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|Title:||Vegetation history and climatic fluctuations on a transect along the Dead Sea west shore and impact on past societies over the last 3500 years.|
|Citation:||Journal of Arid Environments, 74 (7): 2010 pp. 756 - 764|
|Abstract:||This study represents the vegetation history of the last 3500 years and conducts an analysis of the climatic fluctuations on a 75 km long transect on the western Dead Sea shore. Palynological and sedimentological data are available from six cores near Mount Sedom, Ein Boqueq, and Ein Gedi and from outcrops near Ze'elim and Ein Feshkha. The comparison of the pollen data with the lake levels shows synchronous trends. During the Middle Bronze Age, Iron Age and Hellenistic to Byzantine Period the high lake level of the Dead Sea signals an increase in precipitation. Contemporaneously, values of cultivated plants indicate an increase in agriculture. Lake level is low during the Late Bronze Age, within the Iron Age and at the end of the Byzantine period, indicating dry periods when all pds show a decrease of cultivated plants. Forest regeneration led by drought-resistant pines is observed in all pollen diagrams (pds) following the agricultural decline in the Byzantine period and, in the pds near Ein Boqeq, Ze'elim and Ein Feshkha, during the late Iron Age. The modern vegetation gradient is reflected in the palaeo-records: a stronger expansion of Mediterranean vegetation and cultivated plants in the northern sites is recognisable.|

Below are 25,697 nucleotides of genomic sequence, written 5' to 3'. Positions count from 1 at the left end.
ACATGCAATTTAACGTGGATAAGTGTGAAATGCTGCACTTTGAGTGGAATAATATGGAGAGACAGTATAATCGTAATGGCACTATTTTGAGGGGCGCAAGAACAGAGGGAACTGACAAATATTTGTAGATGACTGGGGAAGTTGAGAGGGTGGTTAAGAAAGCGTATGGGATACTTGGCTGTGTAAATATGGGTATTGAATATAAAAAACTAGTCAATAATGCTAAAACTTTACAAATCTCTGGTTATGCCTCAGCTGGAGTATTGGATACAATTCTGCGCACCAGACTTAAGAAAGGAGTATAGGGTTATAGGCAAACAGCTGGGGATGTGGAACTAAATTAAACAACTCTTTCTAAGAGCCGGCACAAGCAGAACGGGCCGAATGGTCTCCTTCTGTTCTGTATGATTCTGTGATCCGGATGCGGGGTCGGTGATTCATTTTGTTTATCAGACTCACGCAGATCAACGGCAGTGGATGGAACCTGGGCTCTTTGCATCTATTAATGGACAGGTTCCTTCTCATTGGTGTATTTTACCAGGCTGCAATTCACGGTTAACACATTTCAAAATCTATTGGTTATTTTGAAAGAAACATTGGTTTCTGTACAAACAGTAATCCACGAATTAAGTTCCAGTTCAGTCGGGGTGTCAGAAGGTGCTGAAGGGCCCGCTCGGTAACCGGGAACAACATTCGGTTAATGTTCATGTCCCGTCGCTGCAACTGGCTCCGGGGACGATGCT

|Appears in Collections:||Institute for the Environment|
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